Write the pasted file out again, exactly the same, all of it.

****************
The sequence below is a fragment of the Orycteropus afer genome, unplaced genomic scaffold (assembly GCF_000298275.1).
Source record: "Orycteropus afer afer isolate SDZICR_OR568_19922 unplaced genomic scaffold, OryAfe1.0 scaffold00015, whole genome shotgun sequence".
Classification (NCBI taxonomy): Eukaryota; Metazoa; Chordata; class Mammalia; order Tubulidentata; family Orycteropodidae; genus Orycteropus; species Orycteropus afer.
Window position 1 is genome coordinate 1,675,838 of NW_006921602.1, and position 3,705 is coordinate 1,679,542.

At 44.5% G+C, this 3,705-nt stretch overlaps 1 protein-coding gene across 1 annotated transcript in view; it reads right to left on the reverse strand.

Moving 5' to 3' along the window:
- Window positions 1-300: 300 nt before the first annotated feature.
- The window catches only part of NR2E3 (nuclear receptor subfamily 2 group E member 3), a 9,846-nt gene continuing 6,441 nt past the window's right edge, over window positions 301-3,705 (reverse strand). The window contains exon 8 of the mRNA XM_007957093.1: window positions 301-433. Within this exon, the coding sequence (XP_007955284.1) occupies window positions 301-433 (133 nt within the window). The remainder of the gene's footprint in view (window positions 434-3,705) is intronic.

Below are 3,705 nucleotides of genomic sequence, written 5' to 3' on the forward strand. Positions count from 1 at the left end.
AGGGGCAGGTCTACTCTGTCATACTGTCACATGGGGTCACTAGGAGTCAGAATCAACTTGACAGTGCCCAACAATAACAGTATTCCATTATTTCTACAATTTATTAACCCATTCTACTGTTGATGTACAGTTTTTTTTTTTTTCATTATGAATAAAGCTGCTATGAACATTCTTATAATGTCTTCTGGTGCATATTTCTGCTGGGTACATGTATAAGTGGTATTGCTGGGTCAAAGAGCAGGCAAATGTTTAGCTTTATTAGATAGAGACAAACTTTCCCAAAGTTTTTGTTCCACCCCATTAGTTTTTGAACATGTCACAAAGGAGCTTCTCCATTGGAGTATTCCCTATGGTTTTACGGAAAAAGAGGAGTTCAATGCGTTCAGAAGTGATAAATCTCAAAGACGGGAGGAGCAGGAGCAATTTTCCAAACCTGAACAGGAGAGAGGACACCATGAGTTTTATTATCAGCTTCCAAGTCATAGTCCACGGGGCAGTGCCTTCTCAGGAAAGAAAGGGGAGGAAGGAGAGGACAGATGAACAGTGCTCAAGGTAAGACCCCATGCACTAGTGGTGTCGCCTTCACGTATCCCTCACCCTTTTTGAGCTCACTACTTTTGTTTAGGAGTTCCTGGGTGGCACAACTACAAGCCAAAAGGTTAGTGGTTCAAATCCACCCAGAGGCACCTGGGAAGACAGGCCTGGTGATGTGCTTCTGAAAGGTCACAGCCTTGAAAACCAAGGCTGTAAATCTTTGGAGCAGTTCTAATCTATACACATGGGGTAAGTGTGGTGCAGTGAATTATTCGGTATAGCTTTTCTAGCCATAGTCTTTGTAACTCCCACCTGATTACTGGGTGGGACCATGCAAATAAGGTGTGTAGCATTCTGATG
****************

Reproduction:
The sequence below is a fragment of the Orycteropus afer genome, unplaced genomic scaffold (assembly GCF_000298275.1).
Source record: "Orycteropus afer afer isolate SDZICR_OR568_19922 unplaced genomic scaffold, OryAfe1.0 scaffold00015, whole genome shotgun sequence".
Classification (NCBI taxonomy): Eukaryota; Metazoa; Chordata; class Mammalia; order Tubulidentata; family Orycteropodidae; genus Orycteropus; species Orycteropus afer.
Window position 1 is genome coordinate 1,675,838 of NW_006921602.1, and position 3,705 is coordinate 1,679,542.

At 44.5% G+C, this 3,705-nt stretch overlaps 1 protein-coding gene across 1 annotated transcript in view; it reads right to left on the reverse strand.

Moving 5' to 3' along the window:
- Window positions 1-300: 300 nt before the first annotated feature.
- The window catches only part of NR2E3 (nuclear receptor subfamily 2 group E member 3), a 9,846-nt gene continuing 6,441 nt past the window's right edge, over window positions 301-3,705 (reverse strand). The window contains exon 8 of the mRNA XM_007957093.1: window positions 301-433. Within this exon, the coding sequence (XP_007955284.1) occupies window positions 301-433 (133 nt within the window). The remainder of the gene's footprint in view (window positions 434-3,705) is intronic.

Below are 3,705 nucleotides of genomic sequence, written 5' to 3' on the forward strand. Positions count from 1 at the left end.
AGGGGCAGGTCTACTCTGTCATACTGTCACATGGGGTCACTAGGAGTCAGAATCAACTTGACAGTGCCCAACAATAACAGTATTCCATTATTTCTACAATTTATTAACCCATTCTACTGTTGATGTACAGTTTTTTTTTTTTTCATTATGAATAAAGCTGCTATGAACATTCTTATAATGTCTTCTGGTGCATATTTCTGCTGGGTACATGTATAAGTGGTATTGCTGGGTCAAAGAGCAGGCAAATGTTTAGCTTTATTAGATAGAGACAAACTTTCCCAAAGTTTTTGTTCCACCCCATTAGTTTTTGAACATGTCACAAAGGAGCTTCTCCATTGGAGTATTCCCTATGGTTTTACGGAAAAAGAGGAGTTCAATGCGTTCAGAAGTGATAAATCTCAAAGACGGGAGGAGCAGGAGCAATTTTCCAAACCTGAACAGGAGAGAGGACACCATGAGTTTTATTATCAGCTTCCAAGTCATAGTCCACGGGGCAGTGCCTTCTCAGGAAAGAAAGGGGAGGAAGGAGAGGACAGATGAACAGTGCTCAAGGTAAGACCCCATGCACTAGTGGTGTCGCCTTCACGTATCCCTCACCCTTTTTGAGCTCACTACTTTTGTTTAGGAGTTCCTGGGTGGCACAACTACAAGCCAAAAGGTTAGTGGTTCAAATCCACCCAGAGGCACCTGGGAAGACAGGCCTGGTGATGTGCTTCTGAAAGGTCACAGCCTTGAAAACCAAGGCTGTAAATCTTTGGAGCAGTTCTAATCTATACACATGGGGTAAGTGTGGTGCAGTGAATTATTCGGTATAGCTTTTCTAGCCATAGTCTTTGTAACTCCCACCTGATTACTGGGTGGGACCATGCAAATAAGGTGTGTAGCATTCTGATG